GM announced two weeks ago that it would be supporting Donald Trump’s rollback of EV emissions standards by siding with the administration versus California. You would think that GM — with its pioneering Bolt EV and “zero emissions future” initiatives — would support lowering emissions. But something has gone terribly wrong at GM over the past few years in EVs.
The latest indication of this is an announcement that the company would be releasing a Menlo crossover EV — which would likely do well in a US market — in China alone.
On Friday, GM announced the Chevy Menlo EV, which it purports to have a 410 km (250 mi) range NEDC. (Yes, you read that right: They are still using the outdated standard.) While this is probably a lot closer to 200 miles of WLTP or EPA range, it would still be a very compelling car for the US, and frankly, we were expecting GM to have released this type of vehicle domestically by now.
The Chevy Menlo EV sports the “athletic design of the Chevrolet FNR-X all-purpose sports concept vehicle, which exemplified the brand’s passion for innovation and ingenuity.” It looks like a . car that would sell well in the US.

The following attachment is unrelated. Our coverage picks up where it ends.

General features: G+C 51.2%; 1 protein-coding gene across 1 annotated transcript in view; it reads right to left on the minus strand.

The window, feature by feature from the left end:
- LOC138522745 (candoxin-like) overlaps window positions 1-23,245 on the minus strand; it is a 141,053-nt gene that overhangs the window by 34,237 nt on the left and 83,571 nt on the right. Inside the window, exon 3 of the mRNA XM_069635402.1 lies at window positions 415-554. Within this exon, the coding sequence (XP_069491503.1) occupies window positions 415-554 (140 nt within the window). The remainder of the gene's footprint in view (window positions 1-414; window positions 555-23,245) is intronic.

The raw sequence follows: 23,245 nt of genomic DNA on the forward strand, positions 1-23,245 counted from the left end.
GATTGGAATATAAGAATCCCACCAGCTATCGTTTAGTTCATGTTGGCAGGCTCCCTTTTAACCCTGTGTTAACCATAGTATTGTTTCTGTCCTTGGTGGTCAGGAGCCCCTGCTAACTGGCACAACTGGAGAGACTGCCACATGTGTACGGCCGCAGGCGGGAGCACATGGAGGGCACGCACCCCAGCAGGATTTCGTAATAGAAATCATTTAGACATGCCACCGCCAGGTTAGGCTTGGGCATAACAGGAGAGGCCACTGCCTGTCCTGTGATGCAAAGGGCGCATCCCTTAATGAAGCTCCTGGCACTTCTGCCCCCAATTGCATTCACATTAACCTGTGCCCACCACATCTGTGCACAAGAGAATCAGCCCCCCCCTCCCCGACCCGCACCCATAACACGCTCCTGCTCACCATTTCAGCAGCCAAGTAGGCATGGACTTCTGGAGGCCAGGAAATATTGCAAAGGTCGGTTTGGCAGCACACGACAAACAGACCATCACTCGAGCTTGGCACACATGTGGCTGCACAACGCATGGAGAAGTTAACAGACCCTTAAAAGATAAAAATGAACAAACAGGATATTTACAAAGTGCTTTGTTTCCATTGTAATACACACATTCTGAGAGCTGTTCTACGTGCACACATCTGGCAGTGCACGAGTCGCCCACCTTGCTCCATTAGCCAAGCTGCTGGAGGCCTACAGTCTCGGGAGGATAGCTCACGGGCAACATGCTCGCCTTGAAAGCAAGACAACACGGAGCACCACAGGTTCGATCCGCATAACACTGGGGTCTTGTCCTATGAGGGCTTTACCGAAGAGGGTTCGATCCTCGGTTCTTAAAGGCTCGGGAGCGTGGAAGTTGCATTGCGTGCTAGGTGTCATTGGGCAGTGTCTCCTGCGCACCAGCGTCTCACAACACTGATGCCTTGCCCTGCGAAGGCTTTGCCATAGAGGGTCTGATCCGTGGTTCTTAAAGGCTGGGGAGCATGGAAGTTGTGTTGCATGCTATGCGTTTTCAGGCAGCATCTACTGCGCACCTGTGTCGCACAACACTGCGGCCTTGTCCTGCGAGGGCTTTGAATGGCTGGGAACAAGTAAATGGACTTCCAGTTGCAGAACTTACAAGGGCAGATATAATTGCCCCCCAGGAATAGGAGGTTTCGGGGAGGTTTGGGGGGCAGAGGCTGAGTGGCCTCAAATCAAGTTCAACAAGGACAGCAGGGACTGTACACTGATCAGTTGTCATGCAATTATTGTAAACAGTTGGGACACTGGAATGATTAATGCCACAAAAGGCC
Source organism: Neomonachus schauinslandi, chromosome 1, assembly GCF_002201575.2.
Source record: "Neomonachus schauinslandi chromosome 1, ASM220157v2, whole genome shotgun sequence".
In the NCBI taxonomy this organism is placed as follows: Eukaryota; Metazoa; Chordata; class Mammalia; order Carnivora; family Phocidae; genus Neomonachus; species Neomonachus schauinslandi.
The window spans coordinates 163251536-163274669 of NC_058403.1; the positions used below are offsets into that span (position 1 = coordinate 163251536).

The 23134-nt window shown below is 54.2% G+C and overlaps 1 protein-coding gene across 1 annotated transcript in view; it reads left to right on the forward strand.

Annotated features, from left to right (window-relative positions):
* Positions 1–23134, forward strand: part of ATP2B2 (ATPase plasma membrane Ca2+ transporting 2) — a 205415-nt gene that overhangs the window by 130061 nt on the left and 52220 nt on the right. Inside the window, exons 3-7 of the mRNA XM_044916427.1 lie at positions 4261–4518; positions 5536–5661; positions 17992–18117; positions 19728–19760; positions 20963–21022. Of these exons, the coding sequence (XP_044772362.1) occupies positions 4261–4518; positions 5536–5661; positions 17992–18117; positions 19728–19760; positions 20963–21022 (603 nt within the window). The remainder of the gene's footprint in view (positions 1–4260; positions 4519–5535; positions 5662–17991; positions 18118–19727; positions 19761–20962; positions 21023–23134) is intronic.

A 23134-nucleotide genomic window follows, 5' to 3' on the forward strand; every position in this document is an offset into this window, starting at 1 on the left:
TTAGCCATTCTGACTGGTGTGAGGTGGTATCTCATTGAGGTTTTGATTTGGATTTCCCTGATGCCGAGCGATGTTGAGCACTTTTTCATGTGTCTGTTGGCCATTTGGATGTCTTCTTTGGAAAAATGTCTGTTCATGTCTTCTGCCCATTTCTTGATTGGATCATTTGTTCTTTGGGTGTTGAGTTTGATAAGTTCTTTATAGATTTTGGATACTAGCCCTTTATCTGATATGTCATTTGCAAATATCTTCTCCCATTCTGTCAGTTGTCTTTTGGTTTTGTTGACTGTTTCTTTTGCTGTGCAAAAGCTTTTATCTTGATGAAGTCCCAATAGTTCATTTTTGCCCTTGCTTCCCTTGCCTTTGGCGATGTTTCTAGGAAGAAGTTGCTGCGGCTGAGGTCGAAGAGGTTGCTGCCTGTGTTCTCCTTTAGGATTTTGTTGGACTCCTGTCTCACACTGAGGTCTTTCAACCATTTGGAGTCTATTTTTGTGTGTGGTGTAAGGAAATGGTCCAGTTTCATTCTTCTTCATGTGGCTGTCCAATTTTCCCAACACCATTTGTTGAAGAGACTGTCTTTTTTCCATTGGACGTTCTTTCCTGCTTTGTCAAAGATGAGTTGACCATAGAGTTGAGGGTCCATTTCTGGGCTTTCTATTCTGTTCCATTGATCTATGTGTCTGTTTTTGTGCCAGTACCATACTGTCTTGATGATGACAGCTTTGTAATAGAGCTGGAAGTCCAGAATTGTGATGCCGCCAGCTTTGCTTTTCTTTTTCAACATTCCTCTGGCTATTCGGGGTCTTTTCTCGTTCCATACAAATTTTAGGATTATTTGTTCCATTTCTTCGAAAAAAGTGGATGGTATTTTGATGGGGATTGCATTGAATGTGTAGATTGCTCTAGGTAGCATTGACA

Here are some images of the Menlo from August:
GM electric vehicle strategy
In the crossover class, GM has previously described its Bolt as a micro crossover. But at best it is a hot hatchback. Realistically, the Bolt would do best in Europe, where the small B segment type vehicles rule the road. It’s too bad GM sold Opel — with its hot Ampera E Bolt variant — to Groupe PSA right as sales were getting off the ground. Renault’s Zoe, the best selling EV in Europe, doesn’t hold a candle to the 2016 Bolt, even in its 2020 model year.
In the US, micro-anything cars just don’t sell in big numbers. To make matters worse, Chevy’s dealer network incentivizes ever-bigger cars and trucks. Call your local dealer and ask about electric vehicles and see what happens. Usually they call the guy in the back who went to the one EV seminar 4 years ago and he’ll tell you to step up to a Chevy Cruze because of all of the specials going on.